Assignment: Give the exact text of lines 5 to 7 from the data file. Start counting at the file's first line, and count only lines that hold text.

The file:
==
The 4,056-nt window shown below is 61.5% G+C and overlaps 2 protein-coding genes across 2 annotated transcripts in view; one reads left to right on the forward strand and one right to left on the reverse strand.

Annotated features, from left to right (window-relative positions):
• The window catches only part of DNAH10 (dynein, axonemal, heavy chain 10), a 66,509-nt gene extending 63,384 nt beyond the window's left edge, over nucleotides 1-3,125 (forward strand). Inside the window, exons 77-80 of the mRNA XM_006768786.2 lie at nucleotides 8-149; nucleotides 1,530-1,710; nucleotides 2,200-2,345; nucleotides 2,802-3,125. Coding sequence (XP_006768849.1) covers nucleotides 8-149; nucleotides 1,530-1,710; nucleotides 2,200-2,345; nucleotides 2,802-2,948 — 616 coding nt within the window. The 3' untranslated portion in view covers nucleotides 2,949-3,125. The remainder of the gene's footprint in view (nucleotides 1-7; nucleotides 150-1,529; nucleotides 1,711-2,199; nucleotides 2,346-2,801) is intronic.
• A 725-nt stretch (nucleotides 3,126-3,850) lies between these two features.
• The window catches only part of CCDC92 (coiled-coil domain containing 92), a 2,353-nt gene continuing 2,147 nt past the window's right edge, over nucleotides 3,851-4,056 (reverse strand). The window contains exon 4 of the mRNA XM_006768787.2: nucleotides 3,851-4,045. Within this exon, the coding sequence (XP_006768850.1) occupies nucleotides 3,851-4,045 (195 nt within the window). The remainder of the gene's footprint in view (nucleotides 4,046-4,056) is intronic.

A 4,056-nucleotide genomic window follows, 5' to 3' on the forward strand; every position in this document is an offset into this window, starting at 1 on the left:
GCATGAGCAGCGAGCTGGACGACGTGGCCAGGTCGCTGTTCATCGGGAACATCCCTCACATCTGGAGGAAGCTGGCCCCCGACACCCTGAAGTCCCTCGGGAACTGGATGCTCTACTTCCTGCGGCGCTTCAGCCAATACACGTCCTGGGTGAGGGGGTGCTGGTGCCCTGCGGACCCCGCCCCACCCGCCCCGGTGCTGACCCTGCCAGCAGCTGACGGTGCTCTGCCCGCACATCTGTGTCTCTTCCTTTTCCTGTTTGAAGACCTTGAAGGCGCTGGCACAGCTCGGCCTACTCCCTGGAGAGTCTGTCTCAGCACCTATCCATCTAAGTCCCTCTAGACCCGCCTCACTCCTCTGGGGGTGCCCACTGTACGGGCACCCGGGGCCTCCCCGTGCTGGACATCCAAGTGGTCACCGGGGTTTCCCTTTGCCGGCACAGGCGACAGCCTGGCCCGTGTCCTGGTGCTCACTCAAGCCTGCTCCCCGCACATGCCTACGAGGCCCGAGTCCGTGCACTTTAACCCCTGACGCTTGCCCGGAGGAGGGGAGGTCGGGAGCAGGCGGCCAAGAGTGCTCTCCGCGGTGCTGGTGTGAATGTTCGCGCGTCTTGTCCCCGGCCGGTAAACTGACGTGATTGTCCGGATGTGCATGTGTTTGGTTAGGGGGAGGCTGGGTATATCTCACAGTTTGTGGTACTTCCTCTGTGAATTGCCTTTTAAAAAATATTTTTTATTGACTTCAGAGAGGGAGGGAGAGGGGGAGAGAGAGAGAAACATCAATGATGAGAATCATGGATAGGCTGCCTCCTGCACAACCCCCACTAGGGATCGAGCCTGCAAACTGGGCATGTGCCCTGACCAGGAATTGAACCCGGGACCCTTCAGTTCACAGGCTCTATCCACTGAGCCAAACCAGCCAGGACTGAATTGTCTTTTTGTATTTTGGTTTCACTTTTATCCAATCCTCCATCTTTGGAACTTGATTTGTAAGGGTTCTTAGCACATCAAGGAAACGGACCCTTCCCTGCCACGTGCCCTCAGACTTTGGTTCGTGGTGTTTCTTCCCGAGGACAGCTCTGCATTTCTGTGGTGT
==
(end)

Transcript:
• The window catches only part of CCDC92 (coiled-coil domain containing 92), a 2,353-nt gene continuing 2,147 nt past the window's right edge, over nucleotides 3,851-4,056 (reverse strand). The window contains exon 4 of the mRNA XM_006768787.2: nucleotides 3,851-4,045. Within this exon, the coding sequence (XP_006768850.1) occupies nucleotides 3,851-4,045 (195 nt within the window). The remainder of the gene's footprint in view (nucleotides 4,046-4,056) is intronic.

A 4,056-nucleotide genomic window follows, 5' to 3' on the forward strand; every position in this document is an offset into this window, starting at 1 on the left:
GCATGAGCAGCGAGCTGGACGACGTGGCCAGGTCGCTGTTCATCGGGAACATCCCTCACATCTGGAGGAAGCTGGCCCCCGACACCCTGAAGTCCCTCGGGAACTGGATGCTCTACTTCCTGCGGCGCTTCAGCCAATACACGTCCTGGGTGAGGGGGTGCTGGTGCCCTGCGGACCCCGCCCCACCCGCCCCGGTGCTGACCCTGCCAGCAGCTGACGGTGCTCTGCCCGCACATCTGTGTCTCTTCCTTTTCCTGTTTGAAGACCTTGAAGGCGCTGGCACAGCTCGGCCTACTCCCTGGAGAGTCTGTCTCAGCACCTATCCATCTAAGTCCCTCTAGACCCGCCTCACTCCTCTGGGGGTGCCCACTGTACGGGCACCCGGGGCCTCCCCGTGCTGGACATCCAAGTGGTCACCGGGGTTTCCCTTTGCCGGCACAGGCGACAGCCTGGCCCGTGTCCTGGTGCTCACTCAAGCCTGCTCCCCGCACATGCCTACGAGGCCCGAGTCCGTGCACTTTAACCCCTGACGCTTGCCCGGAGGAGGGGAGGTCGGGAGCAGGCGGCCAAGAGTGCTCTCCGCGGTGCTGGTGTGAATGTTCGCGCGTCTTGTCCCCGGCCGGTAAACTGACGTGATTGTCCGGATGTGCATGTGTTTGGTTAGGGGGAGGCTGGGTATATCTCACAGTTTGTGGTACTTCCTCTGTGAATTGCCTTTTAAAAAATATTTTTTATTGACTTCAGAGAGGGAGGGAGAGGGGGAGAGAGAGAGAAACATCAATGATGAGAATCATGGATAGGCTGCCTCCTGCACAACCCCCACTAGGGATCGAGCCTGCAAACTGGGCATGTGCCCTGACCAGGAATTGAACCCGGGACCCTTCAGTTCACAGGCTCTATCCACTGAGCCAAACCAGCCAGGACTGAATTGTCTTTTTGTATTTTGGTTTCACTTTTATCCAATCCTCCATCTTTGGAACTTGATTTGTAAGGGTTCTTAGCACATCAAGGAAACGGACCCTTCCCTGCCACGTGCCCTCAGACTTTGGTTCGTGGTGTTTCTTCCCGAGGACAGCTCTGCATTTCTGTGGTGT